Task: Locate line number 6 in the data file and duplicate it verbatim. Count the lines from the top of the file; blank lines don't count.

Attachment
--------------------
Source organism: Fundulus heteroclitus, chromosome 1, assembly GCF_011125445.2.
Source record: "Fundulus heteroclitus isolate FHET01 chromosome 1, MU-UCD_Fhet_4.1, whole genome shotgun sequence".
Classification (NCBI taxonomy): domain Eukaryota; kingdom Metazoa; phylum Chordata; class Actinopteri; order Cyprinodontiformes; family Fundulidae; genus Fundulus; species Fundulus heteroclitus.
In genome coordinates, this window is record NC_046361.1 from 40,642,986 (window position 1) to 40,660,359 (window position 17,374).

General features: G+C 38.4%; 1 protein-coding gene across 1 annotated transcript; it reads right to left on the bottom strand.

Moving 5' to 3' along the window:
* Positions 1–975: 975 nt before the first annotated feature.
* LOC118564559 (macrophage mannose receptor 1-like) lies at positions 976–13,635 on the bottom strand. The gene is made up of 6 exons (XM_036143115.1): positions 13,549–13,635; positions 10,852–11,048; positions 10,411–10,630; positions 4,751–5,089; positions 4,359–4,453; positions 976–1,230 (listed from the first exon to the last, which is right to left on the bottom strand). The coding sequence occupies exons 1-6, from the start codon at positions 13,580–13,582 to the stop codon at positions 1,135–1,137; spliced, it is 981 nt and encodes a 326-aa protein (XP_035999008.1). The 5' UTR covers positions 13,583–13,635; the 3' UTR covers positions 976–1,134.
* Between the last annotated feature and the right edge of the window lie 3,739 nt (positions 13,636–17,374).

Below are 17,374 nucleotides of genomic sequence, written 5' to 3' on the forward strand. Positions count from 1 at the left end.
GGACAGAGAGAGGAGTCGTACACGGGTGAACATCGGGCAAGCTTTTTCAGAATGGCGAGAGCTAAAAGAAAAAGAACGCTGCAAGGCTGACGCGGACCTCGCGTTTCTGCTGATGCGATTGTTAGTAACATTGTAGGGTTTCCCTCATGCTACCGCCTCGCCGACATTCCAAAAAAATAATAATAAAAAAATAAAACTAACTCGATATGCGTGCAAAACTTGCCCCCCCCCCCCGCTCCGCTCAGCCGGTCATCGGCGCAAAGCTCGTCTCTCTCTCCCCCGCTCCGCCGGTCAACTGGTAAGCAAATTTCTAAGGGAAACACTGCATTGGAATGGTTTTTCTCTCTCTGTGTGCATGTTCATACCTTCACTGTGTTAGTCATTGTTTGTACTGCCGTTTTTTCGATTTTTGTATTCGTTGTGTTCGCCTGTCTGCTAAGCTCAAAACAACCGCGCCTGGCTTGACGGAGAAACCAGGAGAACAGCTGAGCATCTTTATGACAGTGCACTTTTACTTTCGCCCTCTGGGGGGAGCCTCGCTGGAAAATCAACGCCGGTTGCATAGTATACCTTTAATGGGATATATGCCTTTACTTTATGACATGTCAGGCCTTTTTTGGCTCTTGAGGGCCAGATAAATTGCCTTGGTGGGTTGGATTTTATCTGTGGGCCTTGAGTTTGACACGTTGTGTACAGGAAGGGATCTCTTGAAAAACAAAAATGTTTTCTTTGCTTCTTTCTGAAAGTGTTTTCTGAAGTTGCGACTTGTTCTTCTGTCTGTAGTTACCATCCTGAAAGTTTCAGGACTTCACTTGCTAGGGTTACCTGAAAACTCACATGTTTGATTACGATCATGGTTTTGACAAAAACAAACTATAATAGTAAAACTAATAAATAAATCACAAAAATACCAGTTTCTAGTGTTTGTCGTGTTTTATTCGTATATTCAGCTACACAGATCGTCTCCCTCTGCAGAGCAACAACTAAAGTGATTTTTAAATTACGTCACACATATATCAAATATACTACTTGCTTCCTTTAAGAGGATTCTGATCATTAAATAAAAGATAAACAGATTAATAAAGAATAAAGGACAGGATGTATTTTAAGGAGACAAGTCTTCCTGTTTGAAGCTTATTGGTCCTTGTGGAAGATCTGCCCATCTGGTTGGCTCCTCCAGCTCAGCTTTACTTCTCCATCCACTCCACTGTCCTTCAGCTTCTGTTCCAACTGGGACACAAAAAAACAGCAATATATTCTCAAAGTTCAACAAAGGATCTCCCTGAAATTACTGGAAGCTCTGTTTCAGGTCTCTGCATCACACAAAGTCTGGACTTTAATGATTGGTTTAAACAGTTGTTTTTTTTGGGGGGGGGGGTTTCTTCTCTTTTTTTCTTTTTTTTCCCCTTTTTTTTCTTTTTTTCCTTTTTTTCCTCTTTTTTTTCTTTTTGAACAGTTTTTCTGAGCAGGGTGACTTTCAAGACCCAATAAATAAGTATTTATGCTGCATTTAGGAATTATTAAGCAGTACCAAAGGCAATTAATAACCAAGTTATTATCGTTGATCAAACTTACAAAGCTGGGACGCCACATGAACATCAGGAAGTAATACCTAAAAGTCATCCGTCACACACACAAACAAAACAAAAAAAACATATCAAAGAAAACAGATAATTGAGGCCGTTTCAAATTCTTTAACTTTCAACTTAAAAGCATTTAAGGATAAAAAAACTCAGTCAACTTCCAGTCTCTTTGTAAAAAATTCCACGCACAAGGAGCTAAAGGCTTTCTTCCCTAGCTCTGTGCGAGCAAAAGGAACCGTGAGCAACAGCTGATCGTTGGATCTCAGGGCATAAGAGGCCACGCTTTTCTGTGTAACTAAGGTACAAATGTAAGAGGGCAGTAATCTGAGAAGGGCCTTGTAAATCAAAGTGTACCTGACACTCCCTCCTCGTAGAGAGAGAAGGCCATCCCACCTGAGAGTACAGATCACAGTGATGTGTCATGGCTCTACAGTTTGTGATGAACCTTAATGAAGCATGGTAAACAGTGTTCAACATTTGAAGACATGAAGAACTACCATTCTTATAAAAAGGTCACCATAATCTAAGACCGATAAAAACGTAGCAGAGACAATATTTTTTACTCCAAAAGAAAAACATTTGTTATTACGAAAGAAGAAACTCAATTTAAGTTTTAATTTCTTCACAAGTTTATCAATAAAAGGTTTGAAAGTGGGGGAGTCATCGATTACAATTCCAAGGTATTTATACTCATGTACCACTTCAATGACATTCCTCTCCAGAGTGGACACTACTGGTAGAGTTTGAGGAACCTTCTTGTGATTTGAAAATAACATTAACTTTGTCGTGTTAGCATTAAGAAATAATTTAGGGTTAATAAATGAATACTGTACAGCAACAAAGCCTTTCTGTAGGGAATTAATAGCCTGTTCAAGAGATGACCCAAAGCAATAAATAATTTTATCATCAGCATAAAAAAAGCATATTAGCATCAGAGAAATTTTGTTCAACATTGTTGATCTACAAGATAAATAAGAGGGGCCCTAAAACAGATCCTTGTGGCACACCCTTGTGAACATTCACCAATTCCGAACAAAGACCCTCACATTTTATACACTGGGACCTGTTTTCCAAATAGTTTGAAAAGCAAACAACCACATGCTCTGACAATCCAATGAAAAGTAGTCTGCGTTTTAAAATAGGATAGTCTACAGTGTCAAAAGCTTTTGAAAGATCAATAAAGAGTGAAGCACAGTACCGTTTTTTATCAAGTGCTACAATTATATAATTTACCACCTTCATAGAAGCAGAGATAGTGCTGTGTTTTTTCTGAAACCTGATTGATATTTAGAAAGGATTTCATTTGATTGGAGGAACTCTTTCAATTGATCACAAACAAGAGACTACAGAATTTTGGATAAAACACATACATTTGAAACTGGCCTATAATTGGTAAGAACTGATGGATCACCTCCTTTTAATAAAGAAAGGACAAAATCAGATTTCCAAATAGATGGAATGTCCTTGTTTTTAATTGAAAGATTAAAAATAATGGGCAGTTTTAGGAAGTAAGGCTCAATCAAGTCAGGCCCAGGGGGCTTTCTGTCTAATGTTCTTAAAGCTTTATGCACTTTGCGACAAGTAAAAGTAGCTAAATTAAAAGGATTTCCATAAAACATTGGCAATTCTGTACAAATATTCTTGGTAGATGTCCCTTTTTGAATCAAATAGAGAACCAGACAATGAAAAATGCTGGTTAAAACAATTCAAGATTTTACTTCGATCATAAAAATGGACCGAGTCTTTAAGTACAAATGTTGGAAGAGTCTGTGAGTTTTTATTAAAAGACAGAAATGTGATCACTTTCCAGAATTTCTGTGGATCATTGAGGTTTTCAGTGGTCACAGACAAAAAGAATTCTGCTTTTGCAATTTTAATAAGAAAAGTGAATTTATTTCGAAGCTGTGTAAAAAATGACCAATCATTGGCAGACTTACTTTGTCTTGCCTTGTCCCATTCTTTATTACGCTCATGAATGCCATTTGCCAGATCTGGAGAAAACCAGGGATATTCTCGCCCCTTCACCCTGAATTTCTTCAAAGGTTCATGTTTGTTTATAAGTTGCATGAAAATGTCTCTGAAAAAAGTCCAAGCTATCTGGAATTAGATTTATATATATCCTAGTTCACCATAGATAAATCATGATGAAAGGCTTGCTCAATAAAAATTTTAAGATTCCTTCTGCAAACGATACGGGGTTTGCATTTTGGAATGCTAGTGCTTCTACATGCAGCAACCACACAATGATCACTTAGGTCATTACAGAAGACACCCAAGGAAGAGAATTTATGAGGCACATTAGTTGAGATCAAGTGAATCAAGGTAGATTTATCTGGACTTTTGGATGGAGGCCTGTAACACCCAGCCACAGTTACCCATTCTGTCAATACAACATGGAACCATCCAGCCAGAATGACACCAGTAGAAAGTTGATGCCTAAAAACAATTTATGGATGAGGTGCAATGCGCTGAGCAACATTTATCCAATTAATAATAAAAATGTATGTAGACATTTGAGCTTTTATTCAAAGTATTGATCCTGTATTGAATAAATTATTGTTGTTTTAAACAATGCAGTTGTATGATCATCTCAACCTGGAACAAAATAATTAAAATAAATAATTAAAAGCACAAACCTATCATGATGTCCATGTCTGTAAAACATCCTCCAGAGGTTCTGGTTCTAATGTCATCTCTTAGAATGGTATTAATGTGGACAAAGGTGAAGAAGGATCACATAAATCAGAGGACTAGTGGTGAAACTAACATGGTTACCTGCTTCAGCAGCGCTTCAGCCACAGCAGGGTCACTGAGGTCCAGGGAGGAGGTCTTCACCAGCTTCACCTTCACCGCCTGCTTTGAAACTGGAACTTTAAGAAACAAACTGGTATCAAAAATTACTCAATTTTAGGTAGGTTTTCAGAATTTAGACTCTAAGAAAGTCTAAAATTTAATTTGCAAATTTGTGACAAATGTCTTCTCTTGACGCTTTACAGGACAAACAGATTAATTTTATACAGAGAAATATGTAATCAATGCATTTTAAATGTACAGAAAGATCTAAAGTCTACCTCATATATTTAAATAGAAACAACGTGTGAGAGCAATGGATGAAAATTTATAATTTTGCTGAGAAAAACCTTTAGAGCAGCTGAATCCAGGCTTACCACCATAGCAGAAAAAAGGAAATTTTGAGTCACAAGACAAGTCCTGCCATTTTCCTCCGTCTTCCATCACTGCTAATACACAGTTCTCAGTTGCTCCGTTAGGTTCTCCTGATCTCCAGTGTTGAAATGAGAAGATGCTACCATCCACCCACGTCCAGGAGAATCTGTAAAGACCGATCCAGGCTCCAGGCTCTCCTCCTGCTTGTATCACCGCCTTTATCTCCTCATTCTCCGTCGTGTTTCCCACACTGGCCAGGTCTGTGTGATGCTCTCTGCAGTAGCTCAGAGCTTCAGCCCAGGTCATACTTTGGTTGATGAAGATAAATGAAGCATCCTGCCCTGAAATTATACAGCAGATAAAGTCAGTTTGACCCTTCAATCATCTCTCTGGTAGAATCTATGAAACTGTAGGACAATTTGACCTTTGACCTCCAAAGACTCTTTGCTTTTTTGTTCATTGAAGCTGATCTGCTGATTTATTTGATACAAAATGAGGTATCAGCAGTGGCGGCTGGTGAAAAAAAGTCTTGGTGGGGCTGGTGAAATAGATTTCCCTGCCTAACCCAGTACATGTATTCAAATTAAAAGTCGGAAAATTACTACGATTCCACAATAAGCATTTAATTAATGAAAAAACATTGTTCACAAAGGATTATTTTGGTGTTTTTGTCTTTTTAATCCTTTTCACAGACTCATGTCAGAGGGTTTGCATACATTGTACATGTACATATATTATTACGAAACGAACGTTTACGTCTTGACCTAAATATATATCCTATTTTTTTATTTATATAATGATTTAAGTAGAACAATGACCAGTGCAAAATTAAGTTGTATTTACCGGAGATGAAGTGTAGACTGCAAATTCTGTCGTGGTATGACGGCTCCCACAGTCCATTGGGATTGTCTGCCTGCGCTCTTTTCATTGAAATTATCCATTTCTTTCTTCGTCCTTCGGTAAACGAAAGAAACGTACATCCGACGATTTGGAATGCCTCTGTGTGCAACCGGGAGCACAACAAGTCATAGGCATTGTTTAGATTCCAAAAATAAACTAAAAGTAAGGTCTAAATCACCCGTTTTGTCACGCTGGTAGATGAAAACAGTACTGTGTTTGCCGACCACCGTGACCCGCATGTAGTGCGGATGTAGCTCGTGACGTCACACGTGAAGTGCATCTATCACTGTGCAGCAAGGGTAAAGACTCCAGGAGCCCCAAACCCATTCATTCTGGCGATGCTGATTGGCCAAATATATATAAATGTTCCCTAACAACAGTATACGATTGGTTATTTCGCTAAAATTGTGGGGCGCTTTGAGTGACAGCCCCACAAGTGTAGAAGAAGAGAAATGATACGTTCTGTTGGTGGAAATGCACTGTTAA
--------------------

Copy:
Moving 5' to 3' along the window: